Unabomber's book finds publisher in Port Townsend
By Charlie Bermant
Peninsula Daily News
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But his publisher is short of the accolades book publishers usually place on their authors.
"He is a murderer, and he is a sociopath," said Adam Parfrey, who published Technological Slavery by the now-imprisoned Theodore J. Kaczynski.
But Parfrey said in an interview Monday that Kaczynski "is also provocative and intelligent.
"He is a genius and a very good writer who can add to the discussion about technology," said Parfrey.
Kaczynski, 68, sent 16 package bombs between 1978 and 1995 which exploded, killing three people and injuring 23.
He blackmailed The New York Times and The Washington Post into publishing his manifesto in 1995, saying that he would continue his bombings unless the papers ran the document.
After publication, Kaczynski's brother recognized the writing style and made the identification that led to an arrest in a Montana cabin in 1996.
Technological Slavery is a reworked version of the original manifesto that includes Kaczynski's other writings that have been edited only slightly, according to Parfrey.
Prior to publication Kaczynski, Parfrey and a University of Michigan professor corresponded frequently, and the author -- serving a life sentence in a federal maximum-security prison in Colorado -- provided strict instructions to his publisher.
"He had some very strong ideas about how he wanted the book to look," Parfrey said.
"He did not want to have any typos, which were present in the last edition of the book."
The last edition had been published in Europe.
Kaczynski did not have any control over the Technological Slavery cover, which shows a picture of an FBI replica of one of his bombs.
He also had no say in the cover copy, promotion or marketing.
In his introduction, Kaczynski apologizes for the parts over which he has no control.
"The [previous European] edition was riddled with errors, most of which were not my fault," he wrote.
"If the publisher has done his work properly, the errors have been corrected."
Kaczynski wrote that he expected the book "to be advertised and promoted in ways that I find offensive, [but] think it is important to make the book available in its corrected and improved form."
His forward goes on to apologize for the organization and content of the book because "agencies of the United States government have created unnecessary legal difficulties for me."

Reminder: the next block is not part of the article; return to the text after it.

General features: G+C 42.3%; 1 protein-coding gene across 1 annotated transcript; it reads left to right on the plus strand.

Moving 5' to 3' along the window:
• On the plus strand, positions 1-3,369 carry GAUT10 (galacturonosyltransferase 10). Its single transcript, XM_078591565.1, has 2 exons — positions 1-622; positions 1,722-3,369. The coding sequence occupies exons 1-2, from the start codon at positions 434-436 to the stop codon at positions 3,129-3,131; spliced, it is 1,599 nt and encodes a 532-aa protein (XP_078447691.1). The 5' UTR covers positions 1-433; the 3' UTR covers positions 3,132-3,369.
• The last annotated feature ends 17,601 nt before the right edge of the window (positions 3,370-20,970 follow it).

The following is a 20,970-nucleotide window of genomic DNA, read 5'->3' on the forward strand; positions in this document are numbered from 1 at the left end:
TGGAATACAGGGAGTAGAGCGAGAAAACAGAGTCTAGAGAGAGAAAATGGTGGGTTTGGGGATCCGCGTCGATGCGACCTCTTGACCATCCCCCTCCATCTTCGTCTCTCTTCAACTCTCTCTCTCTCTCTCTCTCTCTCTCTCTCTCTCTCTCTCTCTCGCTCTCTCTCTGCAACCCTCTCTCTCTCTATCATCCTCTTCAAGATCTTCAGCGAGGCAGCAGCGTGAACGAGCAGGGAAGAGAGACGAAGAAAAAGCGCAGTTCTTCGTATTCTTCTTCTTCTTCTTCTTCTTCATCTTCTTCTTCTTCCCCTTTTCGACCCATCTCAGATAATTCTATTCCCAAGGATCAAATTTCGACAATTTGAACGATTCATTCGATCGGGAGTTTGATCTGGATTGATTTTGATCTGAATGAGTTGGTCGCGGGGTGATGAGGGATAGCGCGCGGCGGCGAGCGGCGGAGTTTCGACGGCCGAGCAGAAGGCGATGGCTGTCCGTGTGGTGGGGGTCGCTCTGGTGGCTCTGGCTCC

Parfrey has given the book a 3,000-copy first printing, the low number due to the "conservative" tastes of bookstores and the public.
Interest could catch on, he said, if readers are able to separate Kaczynski's ideas from his crimes.
"The system needs to bring about deep and radical changes to match the changed conditions resulting from technological progress," he writes.
"The frustration of life under the circumstances imposed by the system leads to rebellious impulses."
Parfrey, 53, began his book career as a "Dumpster diver" who explored the books that were tossed away by the Goodwill store near his California home.
"I found that the books they were throwing away were far better than the ones they kept, so I struck a deal where they would give me those books, and I would sell them," he said.
He opened a wholesale book business and moved to New York to work for a publisher.
Twenty years ago, he founded his company, Feral House, publishing an average of 10 books each year.
He and his wife moved to the Port Townsend area about three years ago.
Parfrey also has an imprint called the self-reliance series, publishing books about urban survival and sustainable life.
As a publisher, he "figures out what books need to be written and then finds someone to write them."
He said he does not share Kaczynski's anti-technology opinions, although he sees how innovation has harmed publishing.
"A lot of people resist the idea of paying for anything digital," Parfrey said.
"It has become hard to make a profit as a publisher."
Kaczynski is forbidden by the so-called "Son of Sam Law" from profiting from his crimes, so he won't receive book royalties.
Parfrey has said he will donate an acceptable royalty rate -- 10 percent of any profits -- to the American Red Cross.
The remaining profits will be channeled back into his company to support publishing ventures.
"We want to recoup some of our costs," he said.
"These days no one makes a lot of money in publishing."
Jefferson County Reporter Charlie Bermant can be reached at 360-385-2335 or email@example.com.
Last modified: September 28. 2010 12:41AM